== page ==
Pollution of recreational water bodies can pose a significant public health risk. Accurate determination of pollution sources usually requires completion of a sanitary inspection. Therefore, there is a need to develop a practical, semi-quantitative, comprehensive annual risk assessment form to assign sanitary inspection categories to recreational water bodies in accordance with the requirements of National Health and Medical Research Council Guidelines for Managing Risks in Recreational Waters. Currently there is no suitable form prescribed or available that enables the documentation of a sanitary inspection to meet the requirements of the national guidelines. A sanitary inspection is designed to identify faecal pollution sources that could impact on recreational water quality, and is used to underpin the application of microbiological criteria. Based on the results of the sanitary inspections, recreational waters are ranked (from very low to very high) depending on the perceived public health risk and level of uncertainty. For the purposes of this Master’s thesis, a validated reporting form has been designed and trialed at a variety of Australian recreational water bodies, including marine and estuarine waters. The form incorporates risk management principles of AS/NZS ISO 31000:2009 (Standards Association of Australia 2009) by assessing the likelihood and consequence of pollution occurring from characteristic pollution sources. These include wastewater treatment plants, stormwater drains, on-site wastewater systems, riverine discharge, animals, boating, and agricultural activities.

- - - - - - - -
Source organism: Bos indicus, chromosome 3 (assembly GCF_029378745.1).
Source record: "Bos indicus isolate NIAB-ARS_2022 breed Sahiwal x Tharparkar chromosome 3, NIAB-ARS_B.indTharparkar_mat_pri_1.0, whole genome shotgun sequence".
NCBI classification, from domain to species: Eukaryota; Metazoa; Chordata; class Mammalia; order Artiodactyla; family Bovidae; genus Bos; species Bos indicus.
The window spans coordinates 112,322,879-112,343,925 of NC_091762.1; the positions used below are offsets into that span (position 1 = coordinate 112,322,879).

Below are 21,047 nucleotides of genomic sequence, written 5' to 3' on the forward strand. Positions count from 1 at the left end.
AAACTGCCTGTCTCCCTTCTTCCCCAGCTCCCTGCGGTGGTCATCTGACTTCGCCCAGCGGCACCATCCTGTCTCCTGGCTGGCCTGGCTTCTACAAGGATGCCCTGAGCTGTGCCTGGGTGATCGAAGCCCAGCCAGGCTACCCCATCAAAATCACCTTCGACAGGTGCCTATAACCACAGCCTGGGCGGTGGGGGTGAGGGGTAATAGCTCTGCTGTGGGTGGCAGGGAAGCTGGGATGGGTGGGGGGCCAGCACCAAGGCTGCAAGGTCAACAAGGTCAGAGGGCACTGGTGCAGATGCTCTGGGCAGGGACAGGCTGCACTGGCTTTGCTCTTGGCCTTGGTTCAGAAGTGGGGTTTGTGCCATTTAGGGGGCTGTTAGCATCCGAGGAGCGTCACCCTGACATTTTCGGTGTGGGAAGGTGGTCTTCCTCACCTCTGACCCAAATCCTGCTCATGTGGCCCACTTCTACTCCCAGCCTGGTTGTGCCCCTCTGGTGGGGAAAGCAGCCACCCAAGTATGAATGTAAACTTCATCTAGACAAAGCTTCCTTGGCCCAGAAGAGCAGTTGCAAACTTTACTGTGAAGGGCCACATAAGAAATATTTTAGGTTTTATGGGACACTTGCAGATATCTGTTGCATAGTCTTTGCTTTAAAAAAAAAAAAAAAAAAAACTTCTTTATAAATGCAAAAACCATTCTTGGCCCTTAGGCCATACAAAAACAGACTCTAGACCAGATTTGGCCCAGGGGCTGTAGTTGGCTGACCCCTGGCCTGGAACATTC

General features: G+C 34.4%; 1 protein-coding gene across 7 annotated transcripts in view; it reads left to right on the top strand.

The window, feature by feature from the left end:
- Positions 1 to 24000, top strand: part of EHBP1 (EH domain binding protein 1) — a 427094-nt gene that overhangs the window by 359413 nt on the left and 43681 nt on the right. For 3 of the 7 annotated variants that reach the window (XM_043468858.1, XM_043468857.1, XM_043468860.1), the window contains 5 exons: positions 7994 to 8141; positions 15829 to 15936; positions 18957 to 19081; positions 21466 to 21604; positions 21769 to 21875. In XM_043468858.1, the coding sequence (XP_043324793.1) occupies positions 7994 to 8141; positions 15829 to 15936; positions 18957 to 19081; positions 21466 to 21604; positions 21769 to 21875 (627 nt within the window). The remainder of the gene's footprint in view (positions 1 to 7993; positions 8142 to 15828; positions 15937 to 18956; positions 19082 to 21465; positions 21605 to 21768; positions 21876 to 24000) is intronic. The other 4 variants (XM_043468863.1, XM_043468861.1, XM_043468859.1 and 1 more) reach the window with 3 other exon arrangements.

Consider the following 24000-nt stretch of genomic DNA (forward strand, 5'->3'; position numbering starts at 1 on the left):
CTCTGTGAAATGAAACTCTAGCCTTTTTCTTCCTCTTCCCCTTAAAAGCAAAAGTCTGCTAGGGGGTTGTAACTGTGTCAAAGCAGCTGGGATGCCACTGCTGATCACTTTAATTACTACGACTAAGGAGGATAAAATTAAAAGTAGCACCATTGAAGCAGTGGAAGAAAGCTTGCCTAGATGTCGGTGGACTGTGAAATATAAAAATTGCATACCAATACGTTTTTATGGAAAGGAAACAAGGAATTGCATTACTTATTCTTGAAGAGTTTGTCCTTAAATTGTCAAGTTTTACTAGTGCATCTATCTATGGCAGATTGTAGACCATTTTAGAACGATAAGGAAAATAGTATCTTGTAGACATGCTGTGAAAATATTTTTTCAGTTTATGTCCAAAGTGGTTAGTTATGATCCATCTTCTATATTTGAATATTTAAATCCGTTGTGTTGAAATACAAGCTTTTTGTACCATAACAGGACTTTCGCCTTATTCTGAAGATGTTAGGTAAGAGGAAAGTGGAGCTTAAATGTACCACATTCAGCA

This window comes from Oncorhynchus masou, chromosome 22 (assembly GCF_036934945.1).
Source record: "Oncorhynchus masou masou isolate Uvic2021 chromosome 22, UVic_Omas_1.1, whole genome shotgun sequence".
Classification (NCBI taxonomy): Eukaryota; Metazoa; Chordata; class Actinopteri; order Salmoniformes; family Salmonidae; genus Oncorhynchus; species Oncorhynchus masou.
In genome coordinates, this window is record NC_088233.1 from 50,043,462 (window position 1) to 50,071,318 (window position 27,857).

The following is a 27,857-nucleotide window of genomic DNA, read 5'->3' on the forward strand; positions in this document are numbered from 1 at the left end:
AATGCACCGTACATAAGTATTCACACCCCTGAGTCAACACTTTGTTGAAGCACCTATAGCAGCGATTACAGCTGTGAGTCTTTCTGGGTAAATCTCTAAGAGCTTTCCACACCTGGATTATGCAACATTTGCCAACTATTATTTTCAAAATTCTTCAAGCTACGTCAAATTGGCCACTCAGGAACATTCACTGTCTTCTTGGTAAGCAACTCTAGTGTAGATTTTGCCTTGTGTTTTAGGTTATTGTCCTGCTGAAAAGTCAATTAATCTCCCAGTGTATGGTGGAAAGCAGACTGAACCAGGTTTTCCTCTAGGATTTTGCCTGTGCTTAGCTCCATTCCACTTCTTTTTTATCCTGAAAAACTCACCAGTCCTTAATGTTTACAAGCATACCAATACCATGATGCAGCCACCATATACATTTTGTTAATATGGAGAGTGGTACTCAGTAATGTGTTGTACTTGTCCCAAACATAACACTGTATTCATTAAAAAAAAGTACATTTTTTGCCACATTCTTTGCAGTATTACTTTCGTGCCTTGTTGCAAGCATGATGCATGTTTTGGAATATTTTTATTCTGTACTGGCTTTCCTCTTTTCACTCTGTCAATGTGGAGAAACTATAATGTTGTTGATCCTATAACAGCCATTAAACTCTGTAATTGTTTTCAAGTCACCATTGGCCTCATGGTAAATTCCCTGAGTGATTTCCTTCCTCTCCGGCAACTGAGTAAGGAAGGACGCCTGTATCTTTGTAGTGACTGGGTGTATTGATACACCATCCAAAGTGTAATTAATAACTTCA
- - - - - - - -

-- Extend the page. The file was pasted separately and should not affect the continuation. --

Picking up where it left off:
|Publication status||Unpublished - 2011|